Growing rapidly in just one decade, as Grand Metal Group has done, provides plenty of challenges, including convincing others that the growth comes with good intentions.

Regarding scrap recycling in China, Grand Metal Group President Raymond Li says, “Some people understand the benefits of scrap recycling in China, but others still don’t. We try to build up a good business and a good image. We need to prove that we are devoting value to society. It is true that not many people [in China] are familiar with what we are doing. They may even think recycling is polluting the environment. But Grand Metal is working in a professional way of recycling the material and is trying to change the old time image of recycling in people’s mind, just like what is in the Western countries.”

As well, says Raymond, “We are doing it with a nice factory, good treatment of employees and sound environmental practices,” he continues. “That’s why we have a nice plant. It’s not just for making money, but it’s very devoted to society.”

In the international trading arena, Raymond says that he quickly learned that his most trusted colleagues and suppliers in the scrap business were involved with organizations such as the Institute of Scrap Recycling Industries Inc. (ISRI) and the Bureau of International Recycling (BIR).

“Our key suppliers, they are all BIR or ISRI members, so we joined those organizations and have tried to let people know we are serious in the market,” says Raymond, who has become a regular attendee of the conventions and events hosted by the two trade groups.

A visit to the Sihui facility reveals warehouse and processing space overflowing with bales of wire and cable brought in from Europe, North America, Australia and Japan. A tour of the 29-acre property demonstrates the great extent to which Grand Metal Group’s business now focuses on wire and cable. It also shows why the company has purchased an additional 173,000 square metres (42 acres) in the same resource park.

Large warehouses and processing buildings take up most of the space on the Sihui property, along with an office building, a dormitory building and paved outdoor storage areas that hold bales of material awaiting processing.

Eight wheel loaders maneuver around the property bringing entire bales from storage areas to processing zones, while workers with wheelbarrows transport the smaller loads.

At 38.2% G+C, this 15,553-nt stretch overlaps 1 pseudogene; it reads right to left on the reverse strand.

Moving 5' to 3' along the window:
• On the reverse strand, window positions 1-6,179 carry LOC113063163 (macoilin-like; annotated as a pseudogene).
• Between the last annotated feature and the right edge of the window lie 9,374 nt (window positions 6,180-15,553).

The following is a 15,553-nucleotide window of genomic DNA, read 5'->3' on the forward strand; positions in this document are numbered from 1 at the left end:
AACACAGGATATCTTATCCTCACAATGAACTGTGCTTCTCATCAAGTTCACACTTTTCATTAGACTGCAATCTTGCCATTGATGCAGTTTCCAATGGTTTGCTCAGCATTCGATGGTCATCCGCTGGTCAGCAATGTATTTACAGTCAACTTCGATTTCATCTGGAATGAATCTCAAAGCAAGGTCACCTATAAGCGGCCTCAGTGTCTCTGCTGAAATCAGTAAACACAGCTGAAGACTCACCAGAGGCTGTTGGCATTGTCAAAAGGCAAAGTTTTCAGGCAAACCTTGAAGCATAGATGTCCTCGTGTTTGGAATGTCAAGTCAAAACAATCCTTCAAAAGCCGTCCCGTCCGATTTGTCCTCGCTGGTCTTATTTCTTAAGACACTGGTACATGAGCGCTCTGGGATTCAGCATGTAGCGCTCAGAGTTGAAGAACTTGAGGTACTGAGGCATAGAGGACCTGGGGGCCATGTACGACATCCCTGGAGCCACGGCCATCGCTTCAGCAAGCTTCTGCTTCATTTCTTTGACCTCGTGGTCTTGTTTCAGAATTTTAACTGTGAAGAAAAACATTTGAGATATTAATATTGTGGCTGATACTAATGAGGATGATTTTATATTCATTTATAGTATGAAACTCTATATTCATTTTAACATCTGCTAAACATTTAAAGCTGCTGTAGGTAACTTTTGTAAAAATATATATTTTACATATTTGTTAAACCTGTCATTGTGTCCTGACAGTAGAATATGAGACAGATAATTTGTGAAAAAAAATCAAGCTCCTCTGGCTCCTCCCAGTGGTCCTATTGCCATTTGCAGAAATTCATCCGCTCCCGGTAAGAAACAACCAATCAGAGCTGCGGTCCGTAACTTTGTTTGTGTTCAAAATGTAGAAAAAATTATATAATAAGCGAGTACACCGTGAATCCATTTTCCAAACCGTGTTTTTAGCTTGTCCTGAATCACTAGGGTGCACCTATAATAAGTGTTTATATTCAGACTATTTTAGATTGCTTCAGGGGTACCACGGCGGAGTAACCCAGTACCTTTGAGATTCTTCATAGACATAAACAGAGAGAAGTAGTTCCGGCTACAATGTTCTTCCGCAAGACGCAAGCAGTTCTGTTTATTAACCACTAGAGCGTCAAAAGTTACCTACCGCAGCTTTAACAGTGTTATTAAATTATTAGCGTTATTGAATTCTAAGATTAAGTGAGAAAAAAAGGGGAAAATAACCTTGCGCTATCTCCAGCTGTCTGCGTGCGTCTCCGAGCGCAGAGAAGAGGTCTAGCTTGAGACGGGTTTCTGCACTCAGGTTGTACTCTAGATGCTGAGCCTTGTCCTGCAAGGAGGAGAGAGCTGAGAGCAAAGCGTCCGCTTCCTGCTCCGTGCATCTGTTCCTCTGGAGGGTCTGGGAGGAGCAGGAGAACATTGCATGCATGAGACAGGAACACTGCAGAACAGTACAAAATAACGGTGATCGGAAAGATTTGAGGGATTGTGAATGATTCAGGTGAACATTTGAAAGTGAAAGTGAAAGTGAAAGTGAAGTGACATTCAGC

The processing equipment includes some 700 wire and cable stripping machines, staged in more than 200 work stations where work crews operate these machines in sets of three.

The stripped copper and aluminum will be baled and sent to a smelter directly, while the thin cable will be granulated and sent to the next processing stage: a set of 15 water-based separation lines that identify chops that still have plastic attached that are sent through for further cleaning.

The pure metal chops are laid out and fan-dried in their last stage before being packaged for an end consumer.

One warehouse building in Sihui is devoted to the plastic that is recovered. Raymond says there are many manufacturers in China who will use this material as feedstock. “That is one of the advantages of operating in China,” says Raymond. “In America or Europe, still not many manufacturers want it.”

Raymond says he did not set out with the intention of having Grand Metal Group focus on wire and cable, but instead he developed a profitable business model that has caused it to become a priority.

One extent to which Grand Metal Group now takes wire and cable seriously can be seen in the Sample Room at Sihui, which contains several dozen shelves worth of wire and cable samples sorted by country of origin.

An even more concrete sign (literally and figuratively) is the 42-acre construction site across the street from the current Sihui plant.

Scheduled to open in July 2013, the new land will house four large processing and storage buildings and a new dormitory.

It’s clear Grand Metal has already grown into the new space, judging by the number of bales of material waiting to be processed on the company’s current grounds—even in the courtyard in front of the office building and on the basketball court now acting as temporary storage space.


Systems in Place
In order to grow so quickly in one decade, says Raymond, Grand Metal Group has adhered to core philosophies and also has paid attention to the business systems it puts in place.

While the customs and inspection agencies in China can be an obstacle to conducting business for many recyclers, Raymond says, “We feel very comfortable with Customs. We have a clearance area located right inside our yard, where we can clear the materials and move them straight into our processing facility.”

Grand Metal Group is running on enterprise software made by one of the global leaders in that category. “It provides a stable system from buying to assessment to processing to inventory control,” says Raymond.

The enterprise software is providing “shared management concepts” for Grand Metal Group’s growing management team, says Raymond. “It is part of what we are doing to build a good team for the business,” he comments.

Raymond cites conducting business in good faith as another key philosophy. “People trust us when we report on quality,” he says. “The claims process goes smoothly. When you build up a good reputation, it’s much easier to communicate with a supplier.”

Integrity is a two-way street, adds Raymond. “As well, we are happy to be doing business with honest suppliers who take responsibility for their quality. We are always looking for long-term business. Short-term business deals are not our type. We don’t want to buy just one or five loads in six months and then stop.”


 

The author is editorial director of Recycling Today Global Edition and can be contacted at btaylor@gie.net.